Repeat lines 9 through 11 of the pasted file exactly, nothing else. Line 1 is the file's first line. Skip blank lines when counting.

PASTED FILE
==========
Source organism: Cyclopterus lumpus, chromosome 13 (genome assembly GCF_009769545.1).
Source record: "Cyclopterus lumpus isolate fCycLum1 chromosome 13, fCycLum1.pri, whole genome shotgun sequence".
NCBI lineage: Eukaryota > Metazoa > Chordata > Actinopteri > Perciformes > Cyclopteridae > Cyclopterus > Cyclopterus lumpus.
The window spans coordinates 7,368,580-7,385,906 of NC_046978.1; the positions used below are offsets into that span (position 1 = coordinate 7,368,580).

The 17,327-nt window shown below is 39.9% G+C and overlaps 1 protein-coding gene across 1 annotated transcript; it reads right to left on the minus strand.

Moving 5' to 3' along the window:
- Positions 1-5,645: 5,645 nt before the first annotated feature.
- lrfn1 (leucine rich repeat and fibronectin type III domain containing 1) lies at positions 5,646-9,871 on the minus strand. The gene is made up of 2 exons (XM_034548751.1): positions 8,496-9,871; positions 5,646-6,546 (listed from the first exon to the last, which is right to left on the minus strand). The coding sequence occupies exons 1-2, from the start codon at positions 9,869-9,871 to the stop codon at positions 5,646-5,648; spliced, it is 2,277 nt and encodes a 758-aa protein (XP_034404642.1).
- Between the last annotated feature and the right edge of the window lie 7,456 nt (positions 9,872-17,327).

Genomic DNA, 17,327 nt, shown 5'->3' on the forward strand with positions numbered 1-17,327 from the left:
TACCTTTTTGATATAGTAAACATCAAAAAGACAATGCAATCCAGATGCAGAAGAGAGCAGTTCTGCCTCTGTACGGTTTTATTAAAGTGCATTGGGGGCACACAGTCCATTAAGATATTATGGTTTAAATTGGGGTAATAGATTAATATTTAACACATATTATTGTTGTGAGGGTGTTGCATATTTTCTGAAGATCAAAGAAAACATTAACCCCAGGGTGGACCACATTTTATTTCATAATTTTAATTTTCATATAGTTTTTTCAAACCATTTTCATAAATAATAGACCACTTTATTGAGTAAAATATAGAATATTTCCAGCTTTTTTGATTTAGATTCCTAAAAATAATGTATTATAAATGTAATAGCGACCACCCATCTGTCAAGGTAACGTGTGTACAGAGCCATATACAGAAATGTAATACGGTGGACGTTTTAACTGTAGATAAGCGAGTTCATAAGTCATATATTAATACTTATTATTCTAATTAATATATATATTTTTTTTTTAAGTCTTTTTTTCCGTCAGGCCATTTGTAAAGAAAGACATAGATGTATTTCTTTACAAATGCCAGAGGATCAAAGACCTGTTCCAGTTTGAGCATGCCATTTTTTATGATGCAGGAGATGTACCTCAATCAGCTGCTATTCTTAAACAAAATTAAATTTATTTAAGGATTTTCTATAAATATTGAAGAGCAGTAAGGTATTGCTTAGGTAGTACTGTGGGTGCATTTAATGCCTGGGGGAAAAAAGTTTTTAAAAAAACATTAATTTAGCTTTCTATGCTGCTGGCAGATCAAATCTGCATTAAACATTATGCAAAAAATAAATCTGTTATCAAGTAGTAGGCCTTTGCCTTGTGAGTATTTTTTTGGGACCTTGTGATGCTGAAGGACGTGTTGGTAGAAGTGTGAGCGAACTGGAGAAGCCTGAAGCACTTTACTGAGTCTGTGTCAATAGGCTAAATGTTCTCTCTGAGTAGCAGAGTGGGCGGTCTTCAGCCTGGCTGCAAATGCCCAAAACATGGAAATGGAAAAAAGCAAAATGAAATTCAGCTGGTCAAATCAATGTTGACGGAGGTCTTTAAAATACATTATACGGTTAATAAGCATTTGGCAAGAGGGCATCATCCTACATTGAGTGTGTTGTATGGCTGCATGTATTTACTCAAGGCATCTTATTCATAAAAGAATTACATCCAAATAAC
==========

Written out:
- Between the last annotated feature and the right edge of the window lie 7,456 nt (positions 9,872-17,327).

Genomic DNA, 17,327 nt, shown 5'->3' on the forward strand with positions numbered 1-17,327 from the left:
TACCTTTTTGATATAGTAAACATCAAAAAGACAATGCAATCCAGATGCAGAAGAGAGCAGTTCTGCCTCTGTACGGTTTTATTAAAGTGCATTGGGGGCACACAGTCCATTAAGATATTATGGTTTAAATTGGGGTAATAGATTAATATTTAACACATATTATTGTTGTGAGGGTGTTGCATATTTTCTGAAGATCAAAGAAAACATTAACCCCAGGGTGGACCACATTTTATTTCATAATTTTAATTTTCATATAGTTTTTTCAAACCATTTTCATAAATAATAGACCACTTTATTGAGTAAAATATAGAATATTTCCAGCTTTTTTGATTTAGATTCCTAAAAATAATGTATTATAAATGTAATAGCGACCACCCATCTGTCAAGGTAACGTGTGTACAGAGCCATATACAGAAATGTAATACGGTGGACGTTTTAACTGTAGATAAGCGAGTTCATAAGTCATATATTAATACTTATTATTCTAATTAATATATATATTTTTTTTTTAAGTCTTTTTTTCCGTCAGGCCATTTGTAAAGAAAGACATAGATGTATTTCTTTACAAATGCCAGAGGATCAAAGACCTGTTCCAGTTTGAGCATGCCATTTTTTATGATGCAGGAGATGTACCTCAATCAGCTGCTATTCTTAAACAAAATTAAATTTATTTAAGGATTTTCTATAAATATTGAAGAGCAGTAAGGTATTGCTTAGGTAGTACTGTGGGTGCATTTAATGCCTGGGGGAAAAAAGTTTTTAAAAAAACATTAATTTAGCTTTCTATGCTGCTGGCAGATCAAATCTGCATTAAACATTATGCAAAAAATAAATCTGTTATCAAGTAGTAGGCCTTTGCCTTGTGAGTATTTTTTTGGGACCTTGTGATGCTGAAGGACGTGTTGGTAGAAGTGTGAGCGAACTGGAGAAGCCTGAAGCACTTTACTGAGTCTGTGTCAATAGGCTAAATGTTCTCTCTGAGTAGCAGAGTGGGCGGTCTTCAGCCTGGCTGCAAATGCCCAAAACATGGAAATGGAAAAAAGCAAAATGAAATTCAGCTGGTCAAATCAATGTTGACGGAGGTCTTTAAAATACATTATACGGTTAATAAGCATTTGGCAAGAGGGCATCATCCTACATTGAGTGTGTTGTATGGCTGCATGTATTTACTCAAGGCATCTTATTCATAAAAGAATTACATCCAAATAAC